There are pros and cons to every site volunteers are assigned to serve in throughout Peace Corps worldwide. Serving at a second (or third) generation site is no different; however, it comes with a bundle of challenges I never would have thought to expect.
When I taught in Korea, I was not a second or third site, but rather the seventh teacher to be assigned to Yangsin Elementary School and live in the same apartment. I had an amazing experience with the students and faculty treating me as an individual and very rarely comparing me to my predecessors. Perhaps because there had simply been so many of us in the past decade, they were just used to treating us as individuals.
Because of this great experience, when Peace Corps staff asked me during Pre-Service Training if I would mind working at a second gen site, I immediately replied not at all; knowing I had done it before, and wanting to be as flexible as possible.
What I didn’t realize is that moment fused my experience in Peace Corps with that of another, Miss Makayla Harrelson AKA my apparent alter ego.
From the moment I first visited Panawangan, I was mistaken for Makayla. Village leaders, the educational board of Ciamis, police officers, restaurant owners, even random bus drivers, all began calling me Makayla. Never mind the fact that Makayla was blonde and blue eyes and I have dark, curly hair and brown eyes. Apparently, we were one in the same.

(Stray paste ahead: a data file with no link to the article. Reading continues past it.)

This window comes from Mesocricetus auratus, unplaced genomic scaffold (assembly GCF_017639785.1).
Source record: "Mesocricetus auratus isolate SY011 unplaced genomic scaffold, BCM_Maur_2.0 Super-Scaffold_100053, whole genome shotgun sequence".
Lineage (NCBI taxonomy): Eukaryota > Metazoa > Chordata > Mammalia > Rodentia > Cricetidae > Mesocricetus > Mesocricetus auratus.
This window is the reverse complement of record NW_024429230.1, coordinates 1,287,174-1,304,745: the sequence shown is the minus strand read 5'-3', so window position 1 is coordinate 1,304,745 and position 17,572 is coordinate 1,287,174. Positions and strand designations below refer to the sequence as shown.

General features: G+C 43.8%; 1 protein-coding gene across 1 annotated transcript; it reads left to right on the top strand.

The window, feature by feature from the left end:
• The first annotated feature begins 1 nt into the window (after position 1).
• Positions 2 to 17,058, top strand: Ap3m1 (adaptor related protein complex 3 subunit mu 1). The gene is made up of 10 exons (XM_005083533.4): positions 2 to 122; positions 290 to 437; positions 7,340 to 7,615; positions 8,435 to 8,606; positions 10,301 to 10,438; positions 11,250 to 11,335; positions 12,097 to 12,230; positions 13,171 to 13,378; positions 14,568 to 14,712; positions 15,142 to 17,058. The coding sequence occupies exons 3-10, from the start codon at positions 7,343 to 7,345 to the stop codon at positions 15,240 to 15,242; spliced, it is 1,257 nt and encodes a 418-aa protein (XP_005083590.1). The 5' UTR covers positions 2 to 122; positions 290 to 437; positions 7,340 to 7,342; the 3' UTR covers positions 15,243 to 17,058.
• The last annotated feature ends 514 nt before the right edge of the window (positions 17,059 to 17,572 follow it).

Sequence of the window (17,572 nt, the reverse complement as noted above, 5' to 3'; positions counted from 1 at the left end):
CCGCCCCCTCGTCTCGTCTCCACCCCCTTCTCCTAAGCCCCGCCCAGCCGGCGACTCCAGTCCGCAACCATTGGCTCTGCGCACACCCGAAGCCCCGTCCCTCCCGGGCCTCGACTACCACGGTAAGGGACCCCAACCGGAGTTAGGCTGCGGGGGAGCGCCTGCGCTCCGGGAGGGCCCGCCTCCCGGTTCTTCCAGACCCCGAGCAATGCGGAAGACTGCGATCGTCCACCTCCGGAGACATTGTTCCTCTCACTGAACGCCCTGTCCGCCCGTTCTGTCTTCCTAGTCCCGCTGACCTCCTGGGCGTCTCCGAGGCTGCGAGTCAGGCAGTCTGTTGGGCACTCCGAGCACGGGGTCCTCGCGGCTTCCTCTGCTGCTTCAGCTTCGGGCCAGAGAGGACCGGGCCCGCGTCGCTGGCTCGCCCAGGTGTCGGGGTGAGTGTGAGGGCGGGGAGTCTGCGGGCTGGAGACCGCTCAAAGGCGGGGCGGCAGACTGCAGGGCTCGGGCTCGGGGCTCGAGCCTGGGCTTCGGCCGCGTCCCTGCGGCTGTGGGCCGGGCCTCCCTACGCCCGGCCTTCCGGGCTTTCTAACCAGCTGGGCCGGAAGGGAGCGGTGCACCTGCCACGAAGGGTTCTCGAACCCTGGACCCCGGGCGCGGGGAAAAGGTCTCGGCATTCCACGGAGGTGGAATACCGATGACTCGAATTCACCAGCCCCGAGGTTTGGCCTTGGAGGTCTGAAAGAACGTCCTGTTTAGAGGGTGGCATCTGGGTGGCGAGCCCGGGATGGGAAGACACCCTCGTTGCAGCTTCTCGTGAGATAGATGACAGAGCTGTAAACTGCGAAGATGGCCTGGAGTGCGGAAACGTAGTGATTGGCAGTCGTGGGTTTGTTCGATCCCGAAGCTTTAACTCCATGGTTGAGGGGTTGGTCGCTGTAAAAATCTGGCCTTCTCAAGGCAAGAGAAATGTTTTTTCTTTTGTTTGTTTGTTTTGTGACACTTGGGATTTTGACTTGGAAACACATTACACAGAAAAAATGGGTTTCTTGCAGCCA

I made a joke out of this at first, comparing my counterpart’s mistake to my own situation:
How many Indonesian men have I met this week? Yet I still call you Pak Wawan, not Pak Basuki!
Throughout the week of my visit, all three of my counterparts continued to call me Makayla, but began catching themselves after I corrected them (probably too sternly) on the morning of the third day.
When joking didn’t work, I tried explaining that it was hurtful, isolating, and even prejudice to be called by the name of someone who was here before me simply because she was also “white.”
Once I moved to site permanently, the name slips mostly stopped. Occasionally, a bus driver will try to drop me off at Makayla’s old home and think I’m lost if I refuse to get out, but that’s usually all.
I live with a different host family, in a different village, from where Makayla lived, which helps a lot. To my family, I am the volunteer, they very briefly knew of Makayla from seeing her to walk to school, so they don’t confuse or compare us.
After teaching in Panawangan for nine months, a certain administrator at my school “jokingly” called me Makayla, knowing it was a sure-fire way of making me turn red with anger and frustration, as another teacher at the school took photos and the others laughed (this was probably my worst experience at school and resulted in my Regional Manager/ Super Hero stepping in.)
I find myself frustrated, annoyed, and bewildered in these situations. Wondering how hard it is remember one name, as I struggle to learn two languages to assimilate with my community.